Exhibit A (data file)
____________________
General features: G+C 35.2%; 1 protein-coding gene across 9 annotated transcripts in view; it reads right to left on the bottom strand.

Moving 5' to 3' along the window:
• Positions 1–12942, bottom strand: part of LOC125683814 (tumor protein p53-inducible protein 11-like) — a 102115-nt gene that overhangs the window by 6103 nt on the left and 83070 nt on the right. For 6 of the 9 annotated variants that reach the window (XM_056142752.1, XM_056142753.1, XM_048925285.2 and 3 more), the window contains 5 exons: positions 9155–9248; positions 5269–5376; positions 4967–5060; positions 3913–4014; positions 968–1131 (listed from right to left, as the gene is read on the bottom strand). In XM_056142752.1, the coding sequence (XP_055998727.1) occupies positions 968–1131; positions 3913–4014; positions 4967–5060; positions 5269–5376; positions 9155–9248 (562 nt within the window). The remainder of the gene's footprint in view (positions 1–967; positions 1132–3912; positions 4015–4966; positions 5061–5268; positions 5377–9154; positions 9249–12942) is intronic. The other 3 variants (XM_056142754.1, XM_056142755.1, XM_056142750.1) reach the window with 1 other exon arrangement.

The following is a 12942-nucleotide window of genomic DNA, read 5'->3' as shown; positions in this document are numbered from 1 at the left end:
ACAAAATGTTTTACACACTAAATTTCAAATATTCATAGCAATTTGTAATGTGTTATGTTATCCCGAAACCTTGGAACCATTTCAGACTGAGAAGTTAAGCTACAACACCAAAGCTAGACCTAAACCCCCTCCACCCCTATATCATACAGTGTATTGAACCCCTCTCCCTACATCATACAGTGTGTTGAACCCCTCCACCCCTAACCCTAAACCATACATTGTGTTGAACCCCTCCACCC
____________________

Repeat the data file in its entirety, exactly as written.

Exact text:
General features: G+C 35.2%; 1 protein-coding gene across 9 annotated transcripts in view; it reads right to left on the bottom strand.

Moving 5' to 3' along the window:
• Positions 1–12942, bottom strand: part of LOC125683814 (tumor protein p53-inducible protein 11-like) — a 102115-nt gene that overhangs the window by 6103 nt on the left and 83070 nt on the right. For 6 of the 9 annotated variants that reach the window (XM_056142752.1, XM_056142753.1, XM_048925285.2 and 3 more), the window contains 5 exons: positions 9155–9248; positions 5269–5376; positions 4967–5060; positions 3913–4014; positions 968–1131 (listed from right to left, as the gene is read on the bottom strand). In XM_056142752.1, the coding sequence (XP_055998727.1) occupies positions 968–1131; positions 3913–4014; positions 4967–5060; positions 5269–5376; positions 9155–9248 (562 nt within the window). The remainder of the gene's footprint in view (positions 1–967; positions 1132–3912; positions 4015–4966; positions 5061–5268; positions 5377–9154; positions 9249–12942) is intronic. The other 3 variants (XM_056142754.1, XM_056142755.1, XM_056142750.1) reach the window with 1 other exon arrangement.

The following is a 12942-nucleotide window of genomic DNA, read 5'->3' as shown; positions in this document are numbered from 1 at the left end:
ACAAAATGTTTTACACACTAAATTTCAAATATTCATAGCAATTTGTAATGTGTTATGTTATCCCGAAACCTTGGAACCATTTCAGACTGAGAAGTTAAGCTACAACACCAAAGCTAGACCTAAACCCCCTCCACCCCTATATCATACAGTGTATTGAACCCCTCTCCCTACATCATACAGTGTGTTGAACCCCTCCACCCCTAACCCTAAACCATACATTGTGTTGAACCCCTCCACCC